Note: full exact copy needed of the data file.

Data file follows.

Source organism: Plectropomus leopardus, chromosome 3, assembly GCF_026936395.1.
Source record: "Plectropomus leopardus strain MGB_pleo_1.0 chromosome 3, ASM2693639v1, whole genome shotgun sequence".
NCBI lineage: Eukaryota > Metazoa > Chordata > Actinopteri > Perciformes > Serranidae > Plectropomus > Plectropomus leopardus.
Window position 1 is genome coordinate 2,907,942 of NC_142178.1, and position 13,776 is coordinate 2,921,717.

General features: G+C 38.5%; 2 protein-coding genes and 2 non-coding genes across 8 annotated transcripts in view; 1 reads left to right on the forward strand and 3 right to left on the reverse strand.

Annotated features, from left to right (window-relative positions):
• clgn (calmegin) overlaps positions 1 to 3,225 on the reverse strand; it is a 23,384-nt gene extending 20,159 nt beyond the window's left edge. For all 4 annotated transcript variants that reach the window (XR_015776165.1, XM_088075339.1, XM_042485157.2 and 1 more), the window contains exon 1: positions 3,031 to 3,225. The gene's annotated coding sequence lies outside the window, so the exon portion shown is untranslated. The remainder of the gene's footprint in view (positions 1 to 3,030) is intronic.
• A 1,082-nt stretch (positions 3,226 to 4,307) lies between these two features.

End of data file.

Source organism: Plectropomus leopardus, chromosome 3, assembly GCF_026936395.1.
Source record: "Plectropomus leopardus strain MGB_pleo_1.0 chromosome 3, ASM2693639v1, whole genome shotgun sequence".
NCBI lineage: Eukaryota > Metazoa > Chordata > Actinopteri > Perciformes > Serranidae > Plectropomus > Plectropomus leopardus.
Window position 1 is genome coordinate 2,907,942 of NC_142178.1, and position 13,776 is coordinate 2,921,717.

General features: G+C 38.5%; 2 protein-coding genes and 2 non-coding genes across 8 annotated transcripts in view; 1 reads left to right on the forward strand and 3 right to left on the reverse strand.

Annotated features, from left to right (window-relative positions):
• clgn (calmegin) overlaps positions 1 to 3,225 on the reverse strand; it is a 23,384-nt gene extending 20,159 nt beyond the window's left edge. For all 4 annotated transcript variants that reach the window (XR_015776165.1, XM_088075339.1, XM_042485157.2 and 1 more), the window contains exon 1: positions 3,031 to 3,225. The gene's annotated coding sequence lies outside the window, so the exon portion shown is untranslated. The remainder of the gene's footprint in view (positions 1 to 3,030) is intronic.
• A 1,082-nt stretch (positions 3,226 to 4,307) lies between these two features.